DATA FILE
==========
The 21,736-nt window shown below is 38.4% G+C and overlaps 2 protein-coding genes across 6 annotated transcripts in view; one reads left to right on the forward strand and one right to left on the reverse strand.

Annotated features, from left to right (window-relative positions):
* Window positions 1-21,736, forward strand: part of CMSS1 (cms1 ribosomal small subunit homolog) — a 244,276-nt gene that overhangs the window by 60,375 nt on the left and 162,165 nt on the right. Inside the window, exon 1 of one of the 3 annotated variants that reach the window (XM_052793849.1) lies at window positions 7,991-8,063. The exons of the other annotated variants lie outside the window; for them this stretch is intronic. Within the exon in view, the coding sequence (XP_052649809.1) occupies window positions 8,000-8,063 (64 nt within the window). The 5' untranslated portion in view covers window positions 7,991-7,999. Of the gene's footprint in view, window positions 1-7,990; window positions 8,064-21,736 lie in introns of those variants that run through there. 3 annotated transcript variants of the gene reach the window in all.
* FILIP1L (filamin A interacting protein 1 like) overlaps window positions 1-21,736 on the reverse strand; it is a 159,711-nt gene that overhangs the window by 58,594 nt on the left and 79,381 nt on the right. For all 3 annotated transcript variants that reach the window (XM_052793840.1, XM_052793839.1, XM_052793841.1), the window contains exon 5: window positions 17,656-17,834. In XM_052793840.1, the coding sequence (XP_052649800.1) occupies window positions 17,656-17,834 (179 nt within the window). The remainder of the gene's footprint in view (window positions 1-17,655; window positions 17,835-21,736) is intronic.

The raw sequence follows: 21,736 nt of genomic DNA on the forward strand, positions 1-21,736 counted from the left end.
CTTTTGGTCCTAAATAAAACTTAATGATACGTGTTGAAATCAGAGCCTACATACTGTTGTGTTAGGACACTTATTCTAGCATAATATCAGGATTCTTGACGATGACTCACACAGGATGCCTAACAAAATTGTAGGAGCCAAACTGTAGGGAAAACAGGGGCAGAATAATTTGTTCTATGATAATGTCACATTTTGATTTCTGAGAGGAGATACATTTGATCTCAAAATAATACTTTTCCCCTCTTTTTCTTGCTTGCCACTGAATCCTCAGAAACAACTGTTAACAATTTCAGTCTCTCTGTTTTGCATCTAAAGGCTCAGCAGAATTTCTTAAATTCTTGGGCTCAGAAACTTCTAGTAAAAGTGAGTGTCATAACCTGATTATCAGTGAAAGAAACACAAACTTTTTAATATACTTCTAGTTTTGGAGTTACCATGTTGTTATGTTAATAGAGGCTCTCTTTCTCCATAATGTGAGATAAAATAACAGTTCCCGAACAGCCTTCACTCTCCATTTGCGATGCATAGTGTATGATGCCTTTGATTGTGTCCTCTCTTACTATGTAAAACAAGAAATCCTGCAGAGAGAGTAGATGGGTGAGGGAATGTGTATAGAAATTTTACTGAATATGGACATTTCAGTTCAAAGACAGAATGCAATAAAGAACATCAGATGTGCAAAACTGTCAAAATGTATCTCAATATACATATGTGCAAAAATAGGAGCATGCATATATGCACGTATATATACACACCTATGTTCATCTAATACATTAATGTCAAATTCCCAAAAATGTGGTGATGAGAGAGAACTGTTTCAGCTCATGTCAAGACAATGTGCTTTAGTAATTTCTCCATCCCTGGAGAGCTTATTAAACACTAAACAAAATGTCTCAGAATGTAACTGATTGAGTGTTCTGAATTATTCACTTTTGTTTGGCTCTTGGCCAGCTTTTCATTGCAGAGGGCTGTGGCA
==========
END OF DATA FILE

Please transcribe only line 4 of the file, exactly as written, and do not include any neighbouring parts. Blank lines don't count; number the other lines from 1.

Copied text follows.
* FILIP1L (filamin A interacting protein 1 like) overlaps window positions 1-21,736 on the reverse strand; it is a 159,711-nt gene that overhangs the window by 58,594 nt on the left and 79,381 nt on the right. For all 3 annotated transcript variants that reach the window (XM_052793840.1, XM_052793839.1, XM_052793841.1), the window contains exon 5: window positions 17,656-17,834. In XM_052793840.1, the coding sequence (XP_052649800.1) occupies window positions 17,656-17,834 (179 nt within the window). The remainder of the gene's footprint in view (window positions 1-17,655; window positions 17,835-21,736) is intronic.